protection with a booster jab.As things stand, we have to assume that a booster is necessary when antibodies, measured as BAU/ml, fall below 2,000. And of these, at least 70% must be neutralizing antibodies, of which again at least 30% fall into the highly effective category. In T-cell immunity, which is ultimately at cellular level, the interferon-Gamma release in the index should not be higher than 5.0, and the interleukin-2 release should not be greater than 2.0. Based on our clients’ own monitoring results, these are the reference values that we currently see as the benchmark for maintaining perfect immune status. They must, of course, be combined with all the other values that signify immunological response. For SARS-CoV-2 in particular, these are our reference values.
The fact that the vaccination campaigns in general are not really getting anywhere near tackling the Delta variant with the existing vaccines is a phenomenon that we have observed for some time in Israel and also in the UK. But in Israel, the trend is particularly noticeable. The country has had by far the speediest vaccination campaign in the world, yet now the daily incidence rate has risen to 450 per 100,000 population. That is one of the highest figures that Israel has had to date, and most alarmingly, 7% of those who have been completely vaccinated fall seriously ill and have to be treated in intensive care units. This is a very high rate, considering that Israel administered mainly mRNA vaccines. In the meantime, face coverings have again been made compulsory in indoor spaces. So here, too, we see the progress made going into reverse. Ignoring the EMA’s hesitant attitude towards approval, the Israeli government has started to administer booster vaccines to certain groups.
For this reason, we are again dubious about the recent statement issued by Johnson & Johnson that its own vaccine is 85% effective against the new mutant and that the immunity it confers will last at least eight months. Frankly, we are astonished by J&J’s assertion that protection lasts eight months when the Delta variant has only been in circulation outside India for the past ten weeks.
The consequences of the Delta variant are enormous. Many countries are initially ignoring the spread of infection, the UK being a notable example. Ultimately, it all comes down to political expediency. And in this context, we think we are heading in a direction where each person, individually and for themselves, devises their own strategy for coping with the pandemic in the coming years, because governments will increasingly withdraw from medical approaches and economic-political factors will instead guide their decision making. One such decision may, of course, be to adopt a policy of so-called “herd immunity” which assumes a 90-95% vaccination rate. This is a prospect that is looking increasingly difficult to achieve. We have had our reservations about the feasibility of herd immunity from the outset and see it as an unattainable goal at this stage.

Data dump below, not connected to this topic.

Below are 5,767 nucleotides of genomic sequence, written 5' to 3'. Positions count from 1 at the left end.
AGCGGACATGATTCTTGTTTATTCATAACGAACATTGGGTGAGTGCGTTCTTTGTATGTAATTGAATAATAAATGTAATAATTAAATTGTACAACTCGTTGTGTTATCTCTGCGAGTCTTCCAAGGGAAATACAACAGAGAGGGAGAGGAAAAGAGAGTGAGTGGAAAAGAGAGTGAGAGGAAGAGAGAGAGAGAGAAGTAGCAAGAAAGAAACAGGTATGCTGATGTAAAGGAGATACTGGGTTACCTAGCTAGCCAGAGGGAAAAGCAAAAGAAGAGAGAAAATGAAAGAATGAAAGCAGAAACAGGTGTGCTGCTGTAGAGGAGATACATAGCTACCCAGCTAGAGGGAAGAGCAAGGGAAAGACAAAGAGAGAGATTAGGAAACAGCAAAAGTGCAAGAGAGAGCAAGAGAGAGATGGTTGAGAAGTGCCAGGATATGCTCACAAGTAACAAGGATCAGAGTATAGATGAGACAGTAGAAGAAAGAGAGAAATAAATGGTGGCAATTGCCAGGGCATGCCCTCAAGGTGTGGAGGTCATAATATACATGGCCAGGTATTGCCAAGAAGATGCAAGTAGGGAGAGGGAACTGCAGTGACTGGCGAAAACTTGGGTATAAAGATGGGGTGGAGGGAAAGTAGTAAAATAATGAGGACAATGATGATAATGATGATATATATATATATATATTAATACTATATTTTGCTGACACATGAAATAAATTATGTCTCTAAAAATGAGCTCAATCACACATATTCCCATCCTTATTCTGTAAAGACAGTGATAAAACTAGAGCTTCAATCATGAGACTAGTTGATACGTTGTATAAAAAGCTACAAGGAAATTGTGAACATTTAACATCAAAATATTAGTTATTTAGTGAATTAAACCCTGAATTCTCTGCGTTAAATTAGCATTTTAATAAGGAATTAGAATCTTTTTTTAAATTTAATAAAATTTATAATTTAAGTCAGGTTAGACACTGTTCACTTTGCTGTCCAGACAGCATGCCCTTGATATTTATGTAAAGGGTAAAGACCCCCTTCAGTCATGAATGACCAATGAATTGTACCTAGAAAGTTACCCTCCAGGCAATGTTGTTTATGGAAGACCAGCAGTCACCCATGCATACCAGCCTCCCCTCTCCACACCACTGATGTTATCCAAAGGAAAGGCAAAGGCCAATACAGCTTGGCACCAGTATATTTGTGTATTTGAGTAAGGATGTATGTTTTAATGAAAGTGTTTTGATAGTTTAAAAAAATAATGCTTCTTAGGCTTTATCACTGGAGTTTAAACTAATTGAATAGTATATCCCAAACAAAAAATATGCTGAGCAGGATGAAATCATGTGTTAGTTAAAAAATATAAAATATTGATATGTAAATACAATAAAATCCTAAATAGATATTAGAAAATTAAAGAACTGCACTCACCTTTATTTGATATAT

Some countries remain very cautious, for example Norway, which has postponed its proposed step-by-step reopening. Other governments, such as the French, have gone even further and cancelled arrangements. There are countries where the Delta variant is beginning to circulate which have a very high vaccination rate, such as Chile. High infection rates are already being registered here, with severe cases being treated in intensive care units. This is not exclusively due to the Delta variant, but also to the fact that in these countries inoculation was mainly carried out with Chinese vaccines, most of which are protein-based and achieve efficacy rates of less than 50%. We are convinced that the protein-based vaccines will prove to be even less effective against the more dangerous mutations that lie ahead. And it has to be remembered that the Chinese vaccine products have not passed the rigorous standards of the major regulatory authorities in the western world, not least because data from the critical third phases of testing were never published in reputable peer-reviewed medical journals. There have been no estimates of efficacy in vulnerable, elderly people because too few subjects from this group were included in large-scale trials. Therefore, at least for the time being, the Asian vaccines are playing a negligible part in the fight against the pandemic.
In a recent Keynote, we made our forecast for this autumn in the northern hemisphere. We cannot share the optimistic predictions of a less harsh fourth wave next winter, not least because the mutations already observed are showing another clear change of direction with the Delta variant.
This is where the excellent work being done by the Com-Cov research team in the UK comes into its own. A study on vaccination and cross-vaccination regimens has also begun in Germany. As we reported in a previous Keynote, AstraZeneca and BioNTech (or indeed Moderna) have different strengths that complement each other well. AstraZeneca is particularly good at triggering a T-cell response, whereas BioNTech mainly activates antibody formation. Both vaccines provide the immune system with minimally modified learning material, which is crucial, as was clearly demonstrated in the Com-Cov study. The second BioNTech vaccination is therefore ideal for retraining immune cells already boosted by a first dose of AstraZeneca.
In this scenario, the second vaccination with BioNTech helps the body to remove unsuitable antibodies and T-cells from the body, of which there is an abundance after the AstraZeneca vaccination, thereby enabling the immune system to respond even more efficiently to the pathogen. These additional, unsuitable antibodies are precisely those which, in our view, could constitute the so-called “infection-enhancing” antibodies. We have seen data from the Charité in Berlin that also point in this direction. Should the merits of “mix-and-match” vaccination be confirmed, it will of course be included as an option in the individual strategies we devise for our Premium clients.